Latest 1.0.2
License MIT
Platforms ios 8.0


Build status
Platform iOSSwift 5 compatible
CocoaPods compatible
License: MIT

Braid is a feature-packed library for making your table view setup routine smaller, more declarative, more type safe, and simply more fun. It
includes support for automatically diffing and animating data on your tables, ability for cells to emit custom events, and support for RxSwift.

A quick intro

With Braid, you ‘bind’ information and functionality like data, cell types (or closures that provide cells), and event handlers to your table on a
per-section basis (or just to the whole table if your table isn’t sectioned).

For a sectioned table, we start by declaring an enum (or struct) that defines your sections and create a ‘binder’ object:

enum Section: TableViewSection {
    case first
    case second
    case third
    case fourth

let binder = SectionedTableViewBinder(tableView: self.tableView, sectionedBy: Section.self)

Then, we start ‘binding chains’ to one or multiple sections, kind of like in a switch statement. Binding chains are how we bind data (cell type,
model type, event handlers, etc) to our table. Here, we’ll make three ‘binding chains’ to demonstrate how to bind one (or multiple!) cell and
model type(s) to our sections, along with how to add header titles and cell heights.

var myModels: [MyModel] = ...

    .bind(headerTitle: "FIRST")
    .bind(cellType: MyCustomTableViewCell.self, models: { myModels })
    .onDequeue { (row: Int, cell: MyCustomTableViewCell, model: MyModel) in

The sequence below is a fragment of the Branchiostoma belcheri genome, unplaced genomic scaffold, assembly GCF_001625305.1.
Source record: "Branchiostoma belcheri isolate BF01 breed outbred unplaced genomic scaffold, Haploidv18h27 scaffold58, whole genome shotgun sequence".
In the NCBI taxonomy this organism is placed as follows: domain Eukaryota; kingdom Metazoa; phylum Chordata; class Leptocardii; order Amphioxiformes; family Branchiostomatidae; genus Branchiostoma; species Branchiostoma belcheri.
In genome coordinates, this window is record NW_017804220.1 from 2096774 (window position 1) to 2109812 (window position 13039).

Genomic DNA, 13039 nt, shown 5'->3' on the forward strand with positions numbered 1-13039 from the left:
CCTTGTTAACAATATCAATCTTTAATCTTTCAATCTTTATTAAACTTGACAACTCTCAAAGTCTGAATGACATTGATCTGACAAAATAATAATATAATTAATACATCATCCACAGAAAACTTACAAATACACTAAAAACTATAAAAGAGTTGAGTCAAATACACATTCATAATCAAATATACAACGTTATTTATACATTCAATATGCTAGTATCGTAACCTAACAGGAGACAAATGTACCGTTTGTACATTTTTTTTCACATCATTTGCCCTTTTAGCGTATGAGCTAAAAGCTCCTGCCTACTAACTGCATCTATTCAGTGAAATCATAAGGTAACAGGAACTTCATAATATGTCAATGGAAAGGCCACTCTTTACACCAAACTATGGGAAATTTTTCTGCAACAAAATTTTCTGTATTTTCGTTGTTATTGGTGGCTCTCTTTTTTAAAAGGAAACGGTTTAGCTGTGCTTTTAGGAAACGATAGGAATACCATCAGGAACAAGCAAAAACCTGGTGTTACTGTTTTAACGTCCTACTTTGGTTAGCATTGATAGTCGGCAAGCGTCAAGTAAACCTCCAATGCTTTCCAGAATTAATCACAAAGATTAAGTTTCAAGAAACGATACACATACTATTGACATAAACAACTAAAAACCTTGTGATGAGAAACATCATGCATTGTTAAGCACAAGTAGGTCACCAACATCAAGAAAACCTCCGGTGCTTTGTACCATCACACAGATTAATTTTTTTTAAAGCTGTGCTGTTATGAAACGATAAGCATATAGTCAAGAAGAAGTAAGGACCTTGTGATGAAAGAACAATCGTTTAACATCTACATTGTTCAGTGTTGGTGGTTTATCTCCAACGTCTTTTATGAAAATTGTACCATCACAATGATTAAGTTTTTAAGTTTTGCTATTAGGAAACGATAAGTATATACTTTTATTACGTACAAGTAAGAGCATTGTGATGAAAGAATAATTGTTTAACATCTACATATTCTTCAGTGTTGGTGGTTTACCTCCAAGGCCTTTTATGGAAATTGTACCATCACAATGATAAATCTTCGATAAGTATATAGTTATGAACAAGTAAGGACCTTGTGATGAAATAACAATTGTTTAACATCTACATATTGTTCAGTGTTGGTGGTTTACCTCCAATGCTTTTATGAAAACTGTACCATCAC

// setup the dequeued 'cell' with the 'model'
    .onTapped { (row, cell, model: MyModel) in
        // e.g. go to a detail view controller with the 'model'

binder.onSections(.second, .third)
    .bind(headerTitles: [.second: "SECOND", .third: "THIRD"])
    .bind(cellProvider: { (tableView, section, row, model: Any) -> UITableViewCell in 
        if let model = model as? Int {
            return tableView.dequeue(MyOtherTableViewCell.self)
        } else if let model = model as? String {
            return tableView.dequeue(MyCustomTableViewCell.self)
    }, models: { () -> [Section: [Any]]
        return [.second: [1, "hello", 67, 42], .third: [81, 7, "world"]

    .bind(cellType: MyOtherOtherTableViewCell.self, viewModels: { ... })


Cells are automatically dequeued for given ‘model’ arrays, and bound model and cell types are remembered and passed to other handlers on
the binding chain. You also don’t need to do any bookkeeping to remember which section refers to which integer – you can dynamically
remove or rearrange the displayed sections of a binder, and it’ll internally keep track of where named sections moved on the table.

Table views are also very easy to update – just call refresh on the binder when the data we give to models closures changes and it’ll diff
and animate the changes.

Custom cell events

Figuring out how to pass events like when a button is pressed or text is entered on a cell back up to your view controller is always a hassle,
usually involving conformance to a bunch of different delegate protocols. To solve this, Braid also gives you the ability for your cells to
declare custom event enums that can be observed on your binding chains. This is done by conforming your cell to the ViewEventEmitting
protocol and giving it a ViewEvent enum, like this:

class MyCustomTableViewCell: UITableViewCell, ViewEventEmitting {
    enum ViewEvent {
        case switchToggled(state: Bool)
        case buttonPressed
        case textEntered(text: String)

    @objc func onSwitchToggled(switch: UISwitch) {
        self.emit(event: .switchToggled(state: switch.isOn)

You can then observe for when cells emit events on a binding chain like this:

    .bind(cellType: MyCustomTableViewCell.self, models: { myModels })
    .onEvent(from: MyCustomTableViewCell.self) { (row, cell, event, model: MyModel) in